That's why I pirate. The only problem is getting files converted to work on my Kindle in a format I can read it. Even harder is getting the file names to be searchable on the Kindle menu. If it's part of a series I've found I'll have 3-5 files that all start the same and I can't tell the book unless I open it and back out.


I just want to find out here. Are you copying books you don't have in another form? Or you just going out and getting what you want without compensation for the content owner?

If you have a book, but not in any epub format, I am ok with it. That is fair use in my book. Same for stripping DRM from it so you can copy it to multiple readers you own. Fark the DMCA. Shifting the content you have purchased from one medium to another so that you can use shouldn't be illiegal.

Now where I have a problem is when people want something for free that they haven't otherwise paid for. (which is why I have problem with toll roads: use the farking tax money you have already taken, if it isn't enough raise taxes. Roads are public infrastrucure, but I digress) When someone (or someone's dog) wants steak, should they just walk down to the grocery store and take what they want without paying for it? How about gas? Or a car? What about walking into a book store and walking out with the physical copies?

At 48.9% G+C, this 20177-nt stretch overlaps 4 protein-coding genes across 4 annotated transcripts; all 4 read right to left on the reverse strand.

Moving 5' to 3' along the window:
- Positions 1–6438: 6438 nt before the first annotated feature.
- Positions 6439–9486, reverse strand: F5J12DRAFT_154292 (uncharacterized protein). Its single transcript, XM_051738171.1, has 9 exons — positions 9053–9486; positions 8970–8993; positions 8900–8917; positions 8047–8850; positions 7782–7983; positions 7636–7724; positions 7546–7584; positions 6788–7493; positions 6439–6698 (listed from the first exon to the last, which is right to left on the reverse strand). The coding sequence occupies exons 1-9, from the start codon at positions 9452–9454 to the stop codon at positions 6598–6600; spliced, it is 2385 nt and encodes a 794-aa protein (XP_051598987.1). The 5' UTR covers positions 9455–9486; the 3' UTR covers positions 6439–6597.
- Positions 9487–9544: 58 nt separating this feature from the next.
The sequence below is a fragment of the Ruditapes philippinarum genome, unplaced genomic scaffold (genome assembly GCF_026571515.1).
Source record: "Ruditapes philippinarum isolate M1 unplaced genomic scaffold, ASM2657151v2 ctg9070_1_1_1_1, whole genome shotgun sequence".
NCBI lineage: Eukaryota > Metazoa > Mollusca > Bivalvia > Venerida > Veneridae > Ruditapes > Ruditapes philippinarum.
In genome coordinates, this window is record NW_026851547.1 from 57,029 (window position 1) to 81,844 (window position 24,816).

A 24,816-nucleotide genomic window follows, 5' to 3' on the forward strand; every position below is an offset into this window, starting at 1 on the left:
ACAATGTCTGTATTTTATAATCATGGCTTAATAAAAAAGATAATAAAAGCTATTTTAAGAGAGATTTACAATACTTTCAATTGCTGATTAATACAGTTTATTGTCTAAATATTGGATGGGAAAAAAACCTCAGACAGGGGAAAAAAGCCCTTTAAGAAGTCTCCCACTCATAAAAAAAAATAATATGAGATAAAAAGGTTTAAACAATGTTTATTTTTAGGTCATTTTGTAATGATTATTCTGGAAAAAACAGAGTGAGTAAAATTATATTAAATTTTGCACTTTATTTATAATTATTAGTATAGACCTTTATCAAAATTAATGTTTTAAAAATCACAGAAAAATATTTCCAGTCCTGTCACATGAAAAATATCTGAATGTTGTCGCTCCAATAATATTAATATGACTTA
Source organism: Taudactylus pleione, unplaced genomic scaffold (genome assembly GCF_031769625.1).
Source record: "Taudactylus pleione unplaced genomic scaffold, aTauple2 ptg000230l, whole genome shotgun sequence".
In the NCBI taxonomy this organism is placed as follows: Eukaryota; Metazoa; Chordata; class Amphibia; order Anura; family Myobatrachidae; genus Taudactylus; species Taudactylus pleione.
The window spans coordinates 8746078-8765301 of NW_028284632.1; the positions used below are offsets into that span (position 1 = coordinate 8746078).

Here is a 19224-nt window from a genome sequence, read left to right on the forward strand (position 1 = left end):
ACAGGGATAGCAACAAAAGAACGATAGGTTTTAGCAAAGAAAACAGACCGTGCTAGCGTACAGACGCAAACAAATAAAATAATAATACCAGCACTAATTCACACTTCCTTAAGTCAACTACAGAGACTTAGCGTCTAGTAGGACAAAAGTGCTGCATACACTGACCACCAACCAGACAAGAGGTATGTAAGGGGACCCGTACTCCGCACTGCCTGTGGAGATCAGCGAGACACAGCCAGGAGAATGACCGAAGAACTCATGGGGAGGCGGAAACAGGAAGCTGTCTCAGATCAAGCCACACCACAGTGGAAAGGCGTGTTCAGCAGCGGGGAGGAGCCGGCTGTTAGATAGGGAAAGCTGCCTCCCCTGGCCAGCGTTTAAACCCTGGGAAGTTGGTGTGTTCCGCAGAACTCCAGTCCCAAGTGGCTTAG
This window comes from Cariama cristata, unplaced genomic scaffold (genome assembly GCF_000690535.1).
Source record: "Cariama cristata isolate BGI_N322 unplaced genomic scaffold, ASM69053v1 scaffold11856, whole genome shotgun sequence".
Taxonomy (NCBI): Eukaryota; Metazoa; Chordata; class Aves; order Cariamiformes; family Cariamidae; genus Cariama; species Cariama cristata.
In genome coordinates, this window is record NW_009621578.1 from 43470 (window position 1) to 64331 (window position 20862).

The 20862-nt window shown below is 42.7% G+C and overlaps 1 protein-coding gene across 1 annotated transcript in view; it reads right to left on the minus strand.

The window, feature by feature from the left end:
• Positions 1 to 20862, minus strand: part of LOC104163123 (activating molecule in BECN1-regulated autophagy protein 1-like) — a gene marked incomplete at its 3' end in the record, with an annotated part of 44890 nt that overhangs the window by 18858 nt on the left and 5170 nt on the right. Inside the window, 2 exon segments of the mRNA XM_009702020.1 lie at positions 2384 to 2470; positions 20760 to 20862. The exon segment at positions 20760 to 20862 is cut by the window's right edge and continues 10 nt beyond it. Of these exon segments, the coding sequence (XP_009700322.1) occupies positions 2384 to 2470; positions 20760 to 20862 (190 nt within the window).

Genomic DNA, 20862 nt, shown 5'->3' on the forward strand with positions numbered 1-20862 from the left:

2012-11-18 02:16:56 PM  

Kimpak: DoctorCal: Kimpak: DoctorCal: FirstNationalBastard: See, I can't throw support behind a device that will allow someone to delete books I paid for on a whim.

No one will be deleting my paperback copy of a novel because some bullshiat terms of service changed or a licensing agreement ran out.

Or because you stopped paying a subscription fee

Or, you could...you know back up the file from your kindle. If amazon pulls the licence you just load the thing back on from your back up and turn wireless off till you finish it.

Oh. So....steal it? I don't need a kindle to do that.

Well simply put, yes. You're on Fark, I don't think you'll find too many people on here that would feel any kind of bad about that. And no you don't need a Kindle to do it, any portable computer will do. I prefer kindle (or nook, they're both fine) because its the ideal tool for the task of reading a book. (aside from an actual physical book of course). My kindle battery lasts well over a month w/o recharging, and as long as I have at least a cell signal or wifi I've constantly got a 24hr/365 bookstore at my beck and call.


Books are so historically cheap, I don't understand why anyone would steal them. It used to cost me five or six hours of near minimum-wage work to buy a hardcover. Now you can pick up even good ones for about 1 to 2 hours of minimum wage -- not to mention how cheap things are online and in e-book format. Though I do sympathize somewhat with the idea that it's not significantly different from going to a library, I guess (some reservations with this argument still, but I understand it).

As far as the Kindle goes, seriously, if you haven't checked out the Paperwhite, do so. I picked it up assuming I'd just return it if it weren't that much different than the Kindles I already have, and I have touched the other Kindles since, giving two of 'em away as presents for Christmas. I
/plus, it fits in even the smallest pocket!
 
2012-11-18 02:16:58 PM